Rockville, Maryland, February 1, 2022 – While the amounts of carbohydrates and other sweet-tasting ingredients in foods can be exactly measured, a recent review of studies published in the Journal of AOAC INTERNATIONAL (JAOAC) found that there are no available methods to analytically measure sweet taste.
The inability to objectively measure sweet taste may impact regulation of sweetness of products like follow-up formula, a drink with added nutrients for young children aged 6-36 months.
AOAC INTERNATIONAL (AOAC)’s ad hoc Expert Panel on Sweetness examined challenges in measuring sweet taste in food for regulatory compliance and based on its findings, developed recommendations and a comprehensive opinion paper on the complex nature of measuring sweetness. The JAOAC paper notes that international scientists lack a credible basis for objectively documenting sweet taste in follow-up formula drinks.
“Sweet taste can be determined by standard sensory analysis methods. However, it is impossible to define a sensory intensity reference value for sweetness,” according to the authors of the paper.
The paper, “The Challenge of Measuring Sweet Taste in Food Ingredients and Products for Regulatory Compliance: A Scientific Opinion,” was co-authored by 19 researchers, including the Director of Science Programs at the Institute for the Advancement of Food and Nutrition Sciences (IAFNS), Marie Latulippe.
Based on the paper’s findings and recommendations, the Codex Committee on Methods of Analysis and Sampling (CCMAS) agreed to inform authorities that there are no known validated methods to measure sweetness of carbohydrate sources. As a result, there is “no way to determine compliance for such a requirement for follow-up formula,” the paper says.
“The findings in this paper are significant because they highlight the complexities surrounding sweetness assessment and the limitations of current standard sensory methods to adequately support broad international regulatory and policy decisions for foods and beverages,” said Palmer Orlandi, Deputy Executive Director and Chief Science Officer at AOAC.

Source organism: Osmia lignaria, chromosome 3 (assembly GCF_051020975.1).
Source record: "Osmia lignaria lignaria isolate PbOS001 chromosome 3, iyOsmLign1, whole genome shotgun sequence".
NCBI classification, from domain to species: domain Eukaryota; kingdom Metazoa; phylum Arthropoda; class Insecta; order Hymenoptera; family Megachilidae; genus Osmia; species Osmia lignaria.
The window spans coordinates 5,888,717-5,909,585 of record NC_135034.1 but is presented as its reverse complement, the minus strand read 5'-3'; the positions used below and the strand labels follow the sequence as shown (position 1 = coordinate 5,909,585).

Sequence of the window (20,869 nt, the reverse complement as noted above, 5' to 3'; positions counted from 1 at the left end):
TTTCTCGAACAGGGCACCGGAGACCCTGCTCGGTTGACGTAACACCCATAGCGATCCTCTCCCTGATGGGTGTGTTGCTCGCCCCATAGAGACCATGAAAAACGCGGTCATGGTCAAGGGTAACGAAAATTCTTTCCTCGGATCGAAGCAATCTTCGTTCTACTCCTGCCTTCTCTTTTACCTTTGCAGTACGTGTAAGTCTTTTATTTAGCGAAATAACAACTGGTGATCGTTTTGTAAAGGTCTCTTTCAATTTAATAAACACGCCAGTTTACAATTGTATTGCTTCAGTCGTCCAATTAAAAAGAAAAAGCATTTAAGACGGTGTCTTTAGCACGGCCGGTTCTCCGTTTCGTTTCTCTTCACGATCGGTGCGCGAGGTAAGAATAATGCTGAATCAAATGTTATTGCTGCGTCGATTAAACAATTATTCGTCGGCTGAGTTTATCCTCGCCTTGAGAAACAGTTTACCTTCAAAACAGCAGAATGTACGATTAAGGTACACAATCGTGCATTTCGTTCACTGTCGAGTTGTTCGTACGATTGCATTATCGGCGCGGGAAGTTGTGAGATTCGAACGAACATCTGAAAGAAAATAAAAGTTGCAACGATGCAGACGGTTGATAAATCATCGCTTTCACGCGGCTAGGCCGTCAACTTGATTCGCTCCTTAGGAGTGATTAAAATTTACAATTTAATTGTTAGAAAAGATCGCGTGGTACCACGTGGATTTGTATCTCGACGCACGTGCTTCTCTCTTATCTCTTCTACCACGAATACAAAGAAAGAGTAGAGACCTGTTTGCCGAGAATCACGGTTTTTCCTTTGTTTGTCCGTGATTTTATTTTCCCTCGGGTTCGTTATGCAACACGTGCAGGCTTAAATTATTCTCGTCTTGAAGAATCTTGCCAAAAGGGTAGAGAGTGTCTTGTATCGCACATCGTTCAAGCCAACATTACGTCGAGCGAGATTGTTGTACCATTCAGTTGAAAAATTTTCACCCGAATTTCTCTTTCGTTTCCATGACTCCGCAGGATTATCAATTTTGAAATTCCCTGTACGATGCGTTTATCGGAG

“This paper also recognizes the challenges that must be overcome in developing an analytical application that can precisely and objectively evaluate the combinatorial contributions of all factors that influence sweetness,” Orlandi added.
IAFNS’ Marie Latulippe notes that sensory science is challenging in this area as the accepted approach for evaluating taste is to use a panel of individuals specifically trained for this purpose.
The paper is scheduled for publication in the March/April 2022 JAOAC issue; the pre-publication manuscript is available to AOAC members at https://doi.org/10.1093/jaoacint/qsac005.
About AOAC INTERNATIONAL
AOAC INTERNATIONAL is a globally recognized, 501(c)(3), independent, third party, not-for-profit association and voluntary consensus standards developing organization founded in 1884. When analytical needs arise within a community or industry, AOAC INTERNATIONAL is the forum for finding appropriate science-based solutions through the development of microbiological and chemical standards. The AOAC Official Methods of Analysis database is used by food scientists around the world to facilitate public health and safety and to promote trade. For more information, visit www.aoac.org.
The Institute for the Advancement of Food and Nutrition Sciences (IAFNS) is committed to leading positive change across the food and beverage ecosystem. IAFNS is a 501(c)(3) science-focused nonprofit uniquely positioned to mobilize government, industry, and academia to drive, fund and lead actionable research. For more information, visit iafns.org.
Katie Bergmann, AOAC Communications Manager
Steven Gibb, IAFNS Science Communications Manager